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Twirling Toward Freedom 

Gina Tuzzi and friends at the Sanctuary

"My artist's statement is a mixtape," Gina Tuzzi said. The paintings in her show Dance Hall Days at the Sanctuary this month are Valentines to the music that defined her personal teenage idyll. The works' sleek, patterned surfaces make them look contemporary; gyrating silhouettes from the iPod commercials of the 2000s are an unavoidable reference point. But this hyper-contemporary appearance belies the series' foundation in nostalgia for the dance parties, fashions, classic cars and especially the music of the artist's youth.

The exhibition is split between acrylic paintings on paper and painted plywood silhouettes. Tuzzi said she wanted these works to embody a "dance hall vernacular" feel. So dancers' bodies emit auratic clouds in shades like aquamarine, lilac and fuchsia. Madly grooving bodies catch the spirit, and blossoms of color spiral in their wake. Strobe lighting multiplies every form, spinning off halos and afterimages. Dancers' bodies remain devoid of detail, so you can project any identity you want onto their forms. Mirror balls, rainbows, streamers, and precision drawings of objects like lawn chairs and tropical flowers complete the party décor.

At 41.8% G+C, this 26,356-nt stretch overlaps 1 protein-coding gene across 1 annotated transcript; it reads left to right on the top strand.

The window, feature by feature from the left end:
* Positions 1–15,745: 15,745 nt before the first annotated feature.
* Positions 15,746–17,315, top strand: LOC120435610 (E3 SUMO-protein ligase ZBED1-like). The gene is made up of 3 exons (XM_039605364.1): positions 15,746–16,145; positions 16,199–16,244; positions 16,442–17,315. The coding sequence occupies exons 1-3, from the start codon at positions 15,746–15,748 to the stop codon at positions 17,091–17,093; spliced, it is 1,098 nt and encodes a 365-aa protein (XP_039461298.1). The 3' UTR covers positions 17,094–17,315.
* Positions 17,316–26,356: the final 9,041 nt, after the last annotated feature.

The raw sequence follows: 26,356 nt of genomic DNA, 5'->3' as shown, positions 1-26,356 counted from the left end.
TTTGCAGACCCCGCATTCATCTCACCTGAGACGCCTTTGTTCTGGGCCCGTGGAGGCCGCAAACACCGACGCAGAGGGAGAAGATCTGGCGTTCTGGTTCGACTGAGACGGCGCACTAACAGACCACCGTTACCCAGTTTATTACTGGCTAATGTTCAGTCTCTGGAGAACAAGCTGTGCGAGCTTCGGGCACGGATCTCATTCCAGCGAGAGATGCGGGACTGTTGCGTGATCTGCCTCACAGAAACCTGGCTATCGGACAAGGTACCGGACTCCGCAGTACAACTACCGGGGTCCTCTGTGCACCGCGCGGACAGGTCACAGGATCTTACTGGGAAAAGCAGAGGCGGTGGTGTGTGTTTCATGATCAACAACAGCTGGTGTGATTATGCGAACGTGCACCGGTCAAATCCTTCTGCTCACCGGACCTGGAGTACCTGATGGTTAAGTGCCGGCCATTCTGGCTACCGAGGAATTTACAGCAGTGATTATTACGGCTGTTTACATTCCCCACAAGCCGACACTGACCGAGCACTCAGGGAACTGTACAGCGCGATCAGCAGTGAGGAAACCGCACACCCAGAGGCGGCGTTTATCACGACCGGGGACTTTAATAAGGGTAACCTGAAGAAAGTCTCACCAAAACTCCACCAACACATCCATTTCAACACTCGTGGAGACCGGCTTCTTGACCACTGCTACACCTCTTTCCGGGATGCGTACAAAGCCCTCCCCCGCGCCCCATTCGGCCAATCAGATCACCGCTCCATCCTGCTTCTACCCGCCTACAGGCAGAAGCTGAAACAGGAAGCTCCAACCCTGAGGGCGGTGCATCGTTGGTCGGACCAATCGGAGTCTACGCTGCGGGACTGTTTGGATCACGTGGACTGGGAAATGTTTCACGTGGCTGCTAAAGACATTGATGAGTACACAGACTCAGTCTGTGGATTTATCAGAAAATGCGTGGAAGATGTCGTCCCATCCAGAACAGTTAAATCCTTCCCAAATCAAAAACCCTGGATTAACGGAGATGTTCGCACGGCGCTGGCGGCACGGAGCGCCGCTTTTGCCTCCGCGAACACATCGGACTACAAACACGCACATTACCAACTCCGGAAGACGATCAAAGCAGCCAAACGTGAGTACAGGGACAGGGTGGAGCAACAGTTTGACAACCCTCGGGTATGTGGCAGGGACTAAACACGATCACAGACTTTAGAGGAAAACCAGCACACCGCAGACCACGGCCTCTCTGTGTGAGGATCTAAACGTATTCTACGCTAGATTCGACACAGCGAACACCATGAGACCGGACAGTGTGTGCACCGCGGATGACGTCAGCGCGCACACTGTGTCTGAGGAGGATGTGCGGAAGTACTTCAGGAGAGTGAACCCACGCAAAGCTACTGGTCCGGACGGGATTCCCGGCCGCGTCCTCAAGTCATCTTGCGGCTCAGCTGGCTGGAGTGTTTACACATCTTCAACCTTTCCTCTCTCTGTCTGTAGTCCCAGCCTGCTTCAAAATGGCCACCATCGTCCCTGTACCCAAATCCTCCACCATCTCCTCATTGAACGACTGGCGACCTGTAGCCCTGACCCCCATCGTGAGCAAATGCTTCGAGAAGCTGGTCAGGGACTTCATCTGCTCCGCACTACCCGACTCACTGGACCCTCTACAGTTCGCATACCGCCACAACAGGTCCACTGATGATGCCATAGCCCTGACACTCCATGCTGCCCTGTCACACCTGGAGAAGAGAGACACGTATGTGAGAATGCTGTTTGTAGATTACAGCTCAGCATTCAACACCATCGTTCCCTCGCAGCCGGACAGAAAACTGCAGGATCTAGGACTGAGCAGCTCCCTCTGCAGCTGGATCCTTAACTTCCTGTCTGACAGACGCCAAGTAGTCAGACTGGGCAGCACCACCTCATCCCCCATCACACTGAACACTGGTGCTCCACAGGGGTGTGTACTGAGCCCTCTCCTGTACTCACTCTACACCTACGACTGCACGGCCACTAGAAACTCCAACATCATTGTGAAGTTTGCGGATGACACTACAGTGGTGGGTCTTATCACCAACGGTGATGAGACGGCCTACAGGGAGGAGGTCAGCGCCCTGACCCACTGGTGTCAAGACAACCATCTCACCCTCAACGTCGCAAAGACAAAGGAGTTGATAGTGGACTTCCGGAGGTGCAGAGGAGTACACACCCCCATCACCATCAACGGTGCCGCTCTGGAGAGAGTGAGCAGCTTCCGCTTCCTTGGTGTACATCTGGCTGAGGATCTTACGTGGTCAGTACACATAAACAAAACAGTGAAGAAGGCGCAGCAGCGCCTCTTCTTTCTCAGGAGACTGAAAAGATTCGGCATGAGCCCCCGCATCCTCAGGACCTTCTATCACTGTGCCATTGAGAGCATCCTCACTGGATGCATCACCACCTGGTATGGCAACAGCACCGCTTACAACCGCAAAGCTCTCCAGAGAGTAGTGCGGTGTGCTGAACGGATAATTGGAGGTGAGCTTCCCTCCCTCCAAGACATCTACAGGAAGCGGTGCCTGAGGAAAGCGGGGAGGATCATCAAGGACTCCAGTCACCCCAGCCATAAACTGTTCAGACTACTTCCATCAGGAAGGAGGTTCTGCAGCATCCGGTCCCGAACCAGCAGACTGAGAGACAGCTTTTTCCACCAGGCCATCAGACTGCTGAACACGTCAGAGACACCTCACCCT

At a distance Tuzzi's figures look as crisp as the synthetic sound of a gated snare. Up close, it's clear nothing has been rendered in a rote or mechanical way. Each of the concentric lines of the colorful auras blooming from dancers' forms is painted freehand. Slight irregularities in each repeated form lend the paintings a kinetic quality, making them appear to shimmy both on and off the wall.

Tuzzi grew up on the Central Coast, in Santa Cruz. "When I was 16, in the mid-1990s, I was gifted a box of Desmond Decker cassettes. Early rock steady and reggae sounds — the origins of ska. And those cassettes changed my life. Learning about vintage reggae at a young age was just a beginning; it somehow turned me on to the idea that there was this world of other music, the music of the past," she said. "And at the same time I had my very first car, a 1965 Ford Falcon Futura. All I wanted to do was cruise around and listen to those cassettes, and of course at the time I had no idea that 1995 was going to be this important touchstone moment for me, in retrospect."

As Tuzzi tells it, Desmond Decker became a gateway drug of sorts, leading to other groove enthusiasms, with Giorgio Moroder's louche disco exerting an especially strong influence.

Tuzzi said she started sneaking into dance parties at Santa Cruz's Coconut Grove ballroom at a tender age. "The club was right on the beach. The DJ would be playing everything from disco to local hip-hop in this beautiful space, and my girlfriends and I would sneak in and go dance to disco. To this day, whenever I smell Malibu rum, it takes me back."